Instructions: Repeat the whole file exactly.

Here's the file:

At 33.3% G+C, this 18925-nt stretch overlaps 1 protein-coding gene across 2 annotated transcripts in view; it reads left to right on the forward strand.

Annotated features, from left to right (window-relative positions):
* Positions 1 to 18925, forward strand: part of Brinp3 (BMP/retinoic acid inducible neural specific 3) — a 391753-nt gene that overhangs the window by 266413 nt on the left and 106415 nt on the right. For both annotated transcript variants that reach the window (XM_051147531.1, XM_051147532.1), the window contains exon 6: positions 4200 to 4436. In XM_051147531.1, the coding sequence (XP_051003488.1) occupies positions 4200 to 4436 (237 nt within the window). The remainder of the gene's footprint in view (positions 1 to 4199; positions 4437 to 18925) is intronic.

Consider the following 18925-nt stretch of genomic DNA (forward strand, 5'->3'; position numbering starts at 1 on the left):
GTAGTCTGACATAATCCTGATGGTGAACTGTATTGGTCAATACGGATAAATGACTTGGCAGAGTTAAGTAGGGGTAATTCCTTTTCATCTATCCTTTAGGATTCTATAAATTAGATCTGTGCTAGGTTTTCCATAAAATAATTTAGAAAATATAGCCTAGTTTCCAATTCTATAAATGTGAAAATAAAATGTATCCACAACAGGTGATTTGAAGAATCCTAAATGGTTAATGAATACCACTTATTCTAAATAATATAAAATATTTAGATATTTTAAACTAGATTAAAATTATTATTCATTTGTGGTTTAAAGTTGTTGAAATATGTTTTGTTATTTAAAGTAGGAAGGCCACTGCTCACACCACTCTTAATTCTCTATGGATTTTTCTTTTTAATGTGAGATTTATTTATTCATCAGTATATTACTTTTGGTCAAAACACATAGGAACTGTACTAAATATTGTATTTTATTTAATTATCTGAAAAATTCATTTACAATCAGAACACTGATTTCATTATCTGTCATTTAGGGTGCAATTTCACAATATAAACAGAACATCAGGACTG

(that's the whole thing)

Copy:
At 33.3% G+C, this 18925-nt stretch overlaps 1 protein-coding gene across 2 annotated transcripts in view; it reads left to right on the forward strand.

Annotated features, from left to right (window-relative positions):
* Positions 1 to 18925, forward strand: part of Brinp3 (BMP/retinoic acid inducible neural specific 3) — a 391753-nt gene that overhangs the window by 266413 nt on the left and 106415 nt on the right. For both annotated transcript variants that reach the window (XM_051147531.1, XM_051147532.1), the window contains exon 6: positions 4200 to 4436. In XM_051147531.1, the coding sequence (XP_051003488.1) occupies positions 4200 to 4436 (237 nt within the window). The remainder of the gene's footprint in view (positions 1 to 4199; positions 4437 to 18925) is intronic.

Consider the following 18925-nt stretch of genomic DNA (forward strand, 5'->3'; position numbering starts at 1 on the left):
GTAGTCTGACATAATCCTGATGGTGAACTGTATTGGTCAATACGGATAAATGACTTGGCAGAGTTAAGTAGGGGTAATTCCTTTTCATCTATCCTTTAGGATTCTATAAATTAGATCTGTGCTAGGTTTTCCATAAAATAATTTAGAAAATATAGCCTAGTTTCCAATTCTATAAATGTGAAAATAAAATGTATCCACAACAGGTGATTTGAAGAATCCTAAATGGTTAATGAATACCACTTATTCTAAATAATATAAAATATTTAGATATTTTAAACTAGATTAAAATTATTATTCATTTGTGGTTTAAAGTTGTTGAAATATGTTTTGTTATTTAAAGTAGGAAGGCCACTGCTCACACCACTCTTAATTCTCTATGGATTTTTCTTTTTAATGTGAGATTTATTTATTCATCAGTATATTACTTTTGGTCAAAACACATAGGAACTGTACTAAATATTGTATTTTATTTAATTATCTGAAAAATTCATTTACAATCAGAACACTGATTTCATTATCTGTCATTTAGGGTGCAATTTCACAATATAAACAGAACATCAGGACTG